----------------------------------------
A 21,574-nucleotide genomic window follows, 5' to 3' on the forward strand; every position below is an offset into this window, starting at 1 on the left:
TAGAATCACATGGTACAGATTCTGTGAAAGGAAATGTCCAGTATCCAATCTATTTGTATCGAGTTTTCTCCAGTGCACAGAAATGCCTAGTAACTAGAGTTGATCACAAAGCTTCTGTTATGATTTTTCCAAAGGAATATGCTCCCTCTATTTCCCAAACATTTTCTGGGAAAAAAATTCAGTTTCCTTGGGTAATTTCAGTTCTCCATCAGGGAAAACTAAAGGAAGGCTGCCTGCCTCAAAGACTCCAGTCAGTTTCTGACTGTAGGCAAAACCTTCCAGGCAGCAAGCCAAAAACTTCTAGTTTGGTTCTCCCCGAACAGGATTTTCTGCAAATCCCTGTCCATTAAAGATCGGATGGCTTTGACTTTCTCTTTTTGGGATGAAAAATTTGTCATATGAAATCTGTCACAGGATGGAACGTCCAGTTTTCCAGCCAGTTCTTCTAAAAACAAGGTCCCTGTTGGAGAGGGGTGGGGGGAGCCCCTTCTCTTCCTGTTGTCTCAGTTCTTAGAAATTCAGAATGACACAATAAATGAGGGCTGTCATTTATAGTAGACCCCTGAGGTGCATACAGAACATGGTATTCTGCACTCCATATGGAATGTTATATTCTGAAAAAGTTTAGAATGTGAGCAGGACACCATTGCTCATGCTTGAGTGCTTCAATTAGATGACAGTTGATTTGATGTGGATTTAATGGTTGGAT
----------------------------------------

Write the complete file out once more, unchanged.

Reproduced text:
A 21,574-nucleotide genomic window follows, 5' to 3' on the forward strand; every position below is an offset into this window, starting at 1 on the left:
TAGAATCACATGGTACAGATTCTGTGAAAGGAAATGTCCAGTATCCAATCTATTTGTATCGAGTTTTCTCCAGTGCACAGAAATGCCTAGTAACTAGAGTTGATCACAAAGCTTCTGTTATGATTTTTCCAAAGGAATATGCTCCCTCTATTTCCCAAACATTTTCTGGGAAAAAAATTCAGTTTCCTTGGGTAATTTCAGTTCTCCATCAGGGAAAACTAAAGGAAGGCTGCCTGCCTCAAAGACTCCAGTCAGTTTCTGACTGTAGGCAAAACCTTCCAGGCAGCAAGCCAAAAACTTCTAGTTTGGTTCTCCCCGAACAGGATTTTCTGCAAATCCCTGTCCATTAAAGATCGGATGGCTTTGACTTTCTCTTTTTGGGATGAAAAATTTGTCATATGAAATCTGTCACAGGATGGAACGTCCAGTTTTCCAGCCAGTTCTTCTAAAAACAAGGTCCCTGTTGGAGAGGGGTGGGGGGAGCCCCTTCTCTTCCTGTTGTCTCAGTTCTTAGAAATTCAGAATGACACAATAAATGAGGGCTGTCATTTATAGTAGACCCCTGAGGTGCATACAGAACATGGTATTCTGCACTCCATATGGAATGTTATATTCTGAAAAAGTTTAGAATGTGAGCAGGACACCATTGCTCATGCTTGAGTGCTTCAATTAGATGACAGTTGATTTGATGTGGATTTAATGGTTGGAT